Later on, there is even the briefest hint that Noya is about to put the sex into sexagenarian as she takes her leave of the president:
“’Noya.’ I give her a long hug, enjoying the comfort of her warm embrace.“’I could stay, Jonny,’” she whispers in my ear.“I pull back. ‘No. It’s already past seven. I’ve already kept you longer than I planned.’”
This is about as close as the book gets to inflamed passions, but if Clinton was trying to stop us thinking of his own sexual shenanigans by keeping things chaste – well, close, but no cigar.
Perhaps the book’s biggest mystery – other than who is behind the cyberattack – is trying to figure out which author penned which particular sentence. After all, Clinton’s books normally have titles like “Giving: How Each of Us Can Change the World” and “Back to Work: Why We Need Smart Government for a Strong Economy,” while Patterson’s are called things like, well, “The President is Missing.”
So, while it’s natural to presume that Clinton provided all of the minutiae about the White House bowling alley and of appearing in front of a House committee, should we also assume the following passage comes from him?
“Noya and I have had disagreements over the two-state solution and settlements on the West Bank, but when it comes to the things that bring us together today, there is no daylight between our positions,” Duncan declares, adding, “A safe and stable United States means a safe and stable Israel. They have every reason to help us and no reason not to.”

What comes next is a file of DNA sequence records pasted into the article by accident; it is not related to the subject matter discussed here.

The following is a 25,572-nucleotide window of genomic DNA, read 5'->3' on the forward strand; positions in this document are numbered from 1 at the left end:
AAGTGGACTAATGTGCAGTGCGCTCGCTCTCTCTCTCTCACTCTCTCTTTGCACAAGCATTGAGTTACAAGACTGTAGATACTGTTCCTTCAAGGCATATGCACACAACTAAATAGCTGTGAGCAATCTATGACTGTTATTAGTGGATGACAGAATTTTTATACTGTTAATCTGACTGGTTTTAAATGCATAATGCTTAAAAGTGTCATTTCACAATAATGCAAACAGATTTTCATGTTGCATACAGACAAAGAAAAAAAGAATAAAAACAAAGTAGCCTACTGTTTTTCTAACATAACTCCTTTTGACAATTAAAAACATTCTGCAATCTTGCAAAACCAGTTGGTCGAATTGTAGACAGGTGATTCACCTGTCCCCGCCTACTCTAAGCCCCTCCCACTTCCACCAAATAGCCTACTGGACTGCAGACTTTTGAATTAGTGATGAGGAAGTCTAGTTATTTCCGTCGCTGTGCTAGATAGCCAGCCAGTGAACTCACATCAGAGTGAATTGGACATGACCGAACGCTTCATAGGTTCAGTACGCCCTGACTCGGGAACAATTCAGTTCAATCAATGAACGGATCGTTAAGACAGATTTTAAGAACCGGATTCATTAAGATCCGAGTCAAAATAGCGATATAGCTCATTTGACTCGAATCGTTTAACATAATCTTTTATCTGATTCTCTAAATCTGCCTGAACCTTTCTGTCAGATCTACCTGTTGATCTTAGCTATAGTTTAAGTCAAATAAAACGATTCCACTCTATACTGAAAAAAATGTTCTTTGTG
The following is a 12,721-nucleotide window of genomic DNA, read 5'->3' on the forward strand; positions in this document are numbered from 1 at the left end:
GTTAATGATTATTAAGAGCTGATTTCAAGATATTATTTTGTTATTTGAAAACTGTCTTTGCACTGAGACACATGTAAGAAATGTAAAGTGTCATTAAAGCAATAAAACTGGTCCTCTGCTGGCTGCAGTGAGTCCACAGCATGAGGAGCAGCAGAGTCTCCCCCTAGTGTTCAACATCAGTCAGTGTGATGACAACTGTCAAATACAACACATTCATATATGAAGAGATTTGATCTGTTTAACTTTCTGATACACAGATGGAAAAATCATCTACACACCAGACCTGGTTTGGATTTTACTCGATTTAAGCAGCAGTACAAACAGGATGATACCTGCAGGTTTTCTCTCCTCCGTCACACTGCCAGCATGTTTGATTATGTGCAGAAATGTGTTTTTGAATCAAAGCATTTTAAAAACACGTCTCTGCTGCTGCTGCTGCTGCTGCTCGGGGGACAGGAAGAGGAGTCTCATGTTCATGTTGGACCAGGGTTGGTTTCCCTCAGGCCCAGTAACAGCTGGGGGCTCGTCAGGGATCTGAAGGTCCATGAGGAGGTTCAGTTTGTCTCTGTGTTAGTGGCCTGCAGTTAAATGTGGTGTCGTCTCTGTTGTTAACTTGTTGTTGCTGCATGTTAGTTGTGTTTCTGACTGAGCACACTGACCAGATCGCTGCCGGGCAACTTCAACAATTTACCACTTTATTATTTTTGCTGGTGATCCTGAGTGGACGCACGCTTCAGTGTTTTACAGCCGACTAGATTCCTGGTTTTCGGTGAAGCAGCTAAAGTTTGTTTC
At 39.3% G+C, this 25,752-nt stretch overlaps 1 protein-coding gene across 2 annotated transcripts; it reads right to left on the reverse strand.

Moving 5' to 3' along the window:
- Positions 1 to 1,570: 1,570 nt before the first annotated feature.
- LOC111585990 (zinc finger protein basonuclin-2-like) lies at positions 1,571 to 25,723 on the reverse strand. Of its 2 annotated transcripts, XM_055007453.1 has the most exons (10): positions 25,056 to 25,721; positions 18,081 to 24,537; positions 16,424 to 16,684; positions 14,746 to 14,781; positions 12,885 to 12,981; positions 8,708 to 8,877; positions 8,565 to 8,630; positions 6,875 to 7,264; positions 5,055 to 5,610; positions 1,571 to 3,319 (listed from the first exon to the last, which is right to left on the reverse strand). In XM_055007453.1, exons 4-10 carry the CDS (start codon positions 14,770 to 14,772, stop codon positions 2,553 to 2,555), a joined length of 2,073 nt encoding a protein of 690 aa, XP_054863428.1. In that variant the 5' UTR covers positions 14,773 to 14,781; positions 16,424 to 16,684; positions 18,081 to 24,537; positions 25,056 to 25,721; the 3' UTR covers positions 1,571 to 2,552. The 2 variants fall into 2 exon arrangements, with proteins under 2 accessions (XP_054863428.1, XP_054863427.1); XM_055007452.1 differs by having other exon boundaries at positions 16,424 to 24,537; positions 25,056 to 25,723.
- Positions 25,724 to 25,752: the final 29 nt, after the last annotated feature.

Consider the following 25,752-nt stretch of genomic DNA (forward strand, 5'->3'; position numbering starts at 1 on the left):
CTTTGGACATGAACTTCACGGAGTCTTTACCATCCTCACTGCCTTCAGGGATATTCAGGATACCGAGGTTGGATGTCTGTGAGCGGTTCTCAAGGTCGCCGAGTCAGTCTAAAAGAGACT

As you may be able to tell from the quoted excerpts, “The President is Missing” is not going to be in contention for any literary awards; it’s more leaden and lengthy than it is Le Carré. Patterson is the quintessential “airport novelist,” bashing out books the way Trump dashes off tweets, and although a match-up between a best-selling writer and Clinton sounded intriguing in theory, it’s less exciting on paper.
The critical response has been mixed (although The New York Times called it “ambitious and wildly readable”). Nevertheless, the thriller is already being turned into a miniseries by Showtime – so you can start speculating on who will play Noya Baram on screen. It will be no surprise if they make the character younger and cast someone like Ayelet Zurer. Or Culture Minister Miri Regev, since she may need a new job soon.
Still, if the TV show stays true to the book, the producers will need an actor who’s expert at blowing smoke up someone’s ass. As personified by the parting scene between the two lov, er, world leaders.
Duncan tells us that Noya “takes my hand in hers, wrapping her delicate, wrinkled hands around mine. ‘Israel has no greater friend,’ she says. ‘And I have no greater friend.’” To which the U.S. president coos to readers, “The best decision I made was bringing Noya here today. Without my aides here with me, I felt her presence and guidance to be a comfort beyond description.”
With such gushing praise in prose, it looks as if we’ll have to wait until another former president, Barack Obama, decides to pen a White House thriller before Israel gets to be the villain of the piece.